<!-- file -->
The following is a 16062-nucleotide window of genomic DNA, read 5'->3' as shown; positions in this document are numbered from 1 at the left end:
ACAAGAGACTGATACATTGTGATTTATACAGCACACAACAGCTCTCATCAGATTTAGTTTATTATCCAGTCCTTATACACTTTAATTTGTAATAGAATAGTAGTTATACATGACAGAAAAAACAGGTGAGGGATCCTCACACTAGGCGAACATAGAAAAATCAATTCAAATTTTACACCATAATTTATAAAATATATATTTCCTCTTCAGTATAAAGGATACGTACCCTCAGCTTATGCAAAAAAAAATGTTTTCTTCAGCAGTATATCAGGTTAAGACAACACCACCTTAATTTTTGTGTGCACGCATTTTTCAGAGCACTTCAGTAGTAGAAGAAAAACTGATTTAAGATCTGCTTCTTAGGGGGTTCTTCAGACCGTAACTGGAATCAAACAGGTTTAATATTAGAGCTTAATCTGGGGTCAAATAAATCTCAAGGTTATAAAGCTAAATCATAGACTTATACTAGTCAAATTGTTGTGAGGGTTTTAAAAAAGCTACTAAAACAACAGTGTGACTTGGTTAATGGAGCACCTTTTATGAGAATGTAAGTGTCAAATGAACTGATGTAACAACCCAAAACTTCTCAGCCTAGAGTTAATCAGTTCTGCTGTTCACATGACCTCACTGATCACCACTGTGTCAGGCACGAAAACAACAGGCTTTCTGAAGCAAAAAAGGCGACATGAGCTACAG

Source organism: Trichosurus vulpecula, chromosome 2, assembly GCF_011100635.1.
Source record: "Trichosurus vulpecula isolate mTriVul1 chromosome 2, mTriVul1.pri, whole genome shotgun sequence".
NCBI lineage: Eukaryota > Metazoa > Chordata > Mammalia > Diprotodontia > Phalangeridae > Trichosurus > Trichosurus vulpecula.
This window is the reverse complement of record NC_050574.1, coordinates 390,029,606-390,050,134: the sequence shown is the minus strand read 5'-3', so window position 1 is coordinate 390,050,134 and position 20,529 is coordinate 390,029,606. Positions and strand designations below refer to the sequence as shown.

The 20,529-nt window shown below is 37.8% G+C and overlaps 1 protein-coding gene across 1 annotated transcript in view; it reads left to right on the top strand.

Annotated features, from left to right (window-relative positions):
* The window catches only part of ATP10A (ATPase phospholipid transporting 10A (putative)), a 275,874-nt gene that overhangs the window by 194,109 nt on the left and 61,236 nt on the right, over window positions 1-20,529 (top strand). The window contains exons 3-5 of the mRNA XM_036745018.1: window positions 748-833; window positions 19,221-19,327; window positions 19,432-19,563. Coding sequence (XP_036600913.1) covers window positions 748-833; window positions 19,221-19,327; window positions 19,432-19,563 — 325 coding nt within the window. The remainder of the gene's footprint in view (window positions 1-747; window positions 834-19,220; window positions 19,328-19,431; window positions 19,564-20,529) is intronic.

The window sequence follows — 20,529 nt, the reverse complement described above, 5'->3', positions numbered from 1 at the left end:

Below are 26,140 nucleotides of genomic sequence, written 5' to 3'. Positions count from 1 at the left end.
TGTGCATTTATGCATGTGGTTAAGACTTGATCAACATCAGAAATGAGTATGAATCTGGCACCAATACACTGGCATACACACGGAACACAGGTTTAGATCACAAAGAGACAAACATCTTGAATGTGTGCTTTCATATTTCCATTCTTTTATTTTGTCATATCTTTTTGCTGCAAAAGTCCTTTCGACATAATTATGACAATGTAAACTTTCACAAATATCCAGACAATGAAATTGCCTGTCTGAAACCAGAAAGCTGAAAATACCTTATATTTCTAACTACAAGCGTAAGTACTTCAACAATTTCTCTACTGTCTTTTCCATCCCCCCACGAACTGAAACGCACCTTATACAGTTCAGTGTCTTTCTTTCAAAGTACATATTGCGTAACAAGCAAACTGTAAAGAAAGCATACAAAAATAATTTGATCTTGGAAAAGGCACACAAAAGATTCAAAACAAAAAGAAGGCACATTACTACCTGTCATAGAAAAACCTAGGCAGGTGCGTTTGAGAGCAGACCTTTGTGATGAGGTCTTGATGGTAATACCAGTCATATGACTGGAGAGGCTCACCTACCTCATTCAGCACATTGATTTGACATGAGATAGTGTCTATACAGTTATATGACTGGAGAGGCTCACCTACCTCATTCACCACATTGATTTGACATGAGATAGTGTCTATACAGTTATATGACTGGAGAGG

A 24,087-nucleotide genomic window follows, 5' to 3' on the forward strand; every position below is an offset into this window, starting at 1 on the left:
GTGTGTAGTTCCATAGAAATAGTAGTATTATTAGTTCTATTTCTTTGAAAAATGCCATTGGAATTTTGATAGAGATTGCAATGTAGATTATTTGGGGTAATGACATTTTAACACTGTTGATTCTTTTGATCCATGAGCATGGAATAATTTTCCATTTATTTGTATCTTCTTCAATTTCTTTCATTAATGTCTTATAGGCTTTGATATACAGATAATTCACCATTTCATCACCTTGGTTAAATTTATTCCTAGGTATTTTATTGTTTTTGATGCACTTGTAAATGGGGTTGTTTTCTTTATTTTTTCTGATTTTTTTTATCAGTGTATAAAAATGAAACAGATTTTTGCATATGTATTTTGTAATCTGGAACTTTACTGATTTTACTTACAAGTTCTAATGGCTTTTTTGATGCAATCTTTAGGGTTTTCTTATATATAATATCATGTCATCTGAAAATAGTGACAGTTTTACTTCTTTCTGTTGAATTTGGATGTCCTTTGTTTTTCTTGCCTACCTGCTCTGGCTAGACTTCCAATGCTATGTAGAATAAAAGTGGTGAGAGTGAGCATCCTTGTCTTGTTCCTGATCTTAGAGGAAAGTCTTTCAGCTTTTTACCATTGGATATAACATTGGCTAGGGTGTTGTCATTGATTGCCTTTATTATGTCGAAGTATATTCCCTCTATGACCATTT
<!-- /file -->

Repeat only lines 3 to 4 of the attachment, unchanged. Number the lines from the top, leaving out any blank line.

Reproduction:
Source organism: Trichosurus vulpecula, chromosome 2, assembly GCF_011100635.1.
Source record: "Trichosurus vulpecula isolate mTriVul1 chromosome 2, mTriVul1.pri, whole genome shotgun sequence".